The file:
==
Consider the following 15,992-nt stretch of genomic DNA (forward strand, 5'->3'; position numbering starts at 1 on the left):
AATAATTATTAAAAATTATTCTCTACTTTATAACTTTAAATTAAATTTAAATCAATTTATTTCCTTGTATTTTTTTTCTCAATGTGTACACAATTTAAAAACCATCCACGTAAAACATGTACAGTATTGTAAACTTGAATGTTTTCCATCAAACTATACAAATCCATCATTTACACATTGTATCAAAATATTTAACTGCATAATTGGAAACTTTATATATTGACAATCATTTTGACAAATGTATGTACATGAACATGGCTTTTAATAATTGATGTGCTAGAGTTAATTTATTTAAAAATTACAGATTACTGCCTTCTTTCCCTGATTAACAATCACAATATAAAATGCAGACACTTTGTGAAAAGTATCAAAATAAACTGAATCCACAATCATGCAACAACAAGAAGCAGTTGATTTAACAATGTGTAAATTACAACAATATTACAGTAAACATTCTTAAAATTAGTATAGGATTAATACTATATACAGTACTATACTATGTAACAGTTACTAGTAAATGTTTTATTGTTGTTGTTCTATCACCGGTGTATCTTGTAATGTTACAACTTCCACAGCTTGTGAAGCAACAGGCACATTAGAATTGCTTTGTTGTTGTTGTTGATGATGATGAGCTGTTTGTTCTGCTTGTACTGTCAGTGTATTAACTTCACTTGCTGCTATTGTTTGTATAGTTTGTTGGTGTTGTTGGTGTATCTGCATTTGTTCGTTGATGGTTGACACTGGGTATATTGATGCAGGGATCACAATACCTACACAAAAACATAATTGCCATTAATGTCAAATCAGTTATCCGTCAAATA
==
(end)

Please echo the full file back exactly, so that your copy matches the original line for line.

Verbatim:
Consider the following 15,992-nt stretch of genomic DNA (forward strand, 5'->3'; position numbering starts at 1 on the left):
AATAATTATTAAAAATTATTCTCTACTTTATAACTTTAAATTAAATTTAAATCAATTTATTTCCTTGTATTTTTTTTCTCAATGTGTACACAATTTAAAAACCATCCACGTAAAACATGTACAGTATTGTAAACTTGAATGTTTTCCATCAAACTATACAAATCCATCATTTACACATTGTATCAAAATATTTAACTGCATAATTGGAAACTTTATATATTGACAATCATTTTGACAAATGTATGTACATGAACATGGCTTTTAATAATTGATGTGCTAGAGTTAATTTATTTAAAAATTACAGATTACTGCCTTCTTTCCCTGATTAACAATCACAATATAAAATGCAGACACTTTGTGAAAAGTATCAAAATAAACTGAATCCACAATCATGCAACAACAAGAAGCAGTTGATTTAACAATGTGTAAATTACAACAATATTACAGTAAACATTCTTAAAATTAGTATAGGATTAATACTATATACAGTACTATACTATGTAACAGTTACTAGTAAATGTTTTATTGTTGTTGTTCTATCACCGGTGTATCTTGTAATGTTACAACTTCCACAGCTTGTGAAGCAACAGGCACATTAGAATTGCTTTGTTGTTGTTGTTGATGATGATGAGCTGTTTGTTCTGCTTGTACTGTCAGTGTATTAACTTCACTTGCTGCTATTGTTTGTATAGTTTGTTGGTGTTGTTGGTGTATCTGCATTTGTTCGTTGATGGTTGACACTGGGTATATTGATGCAGGGATCACAATACCTACACAAAAACATAATTGCCATTAATGTCAAATCAGTTATCCGTCAAATA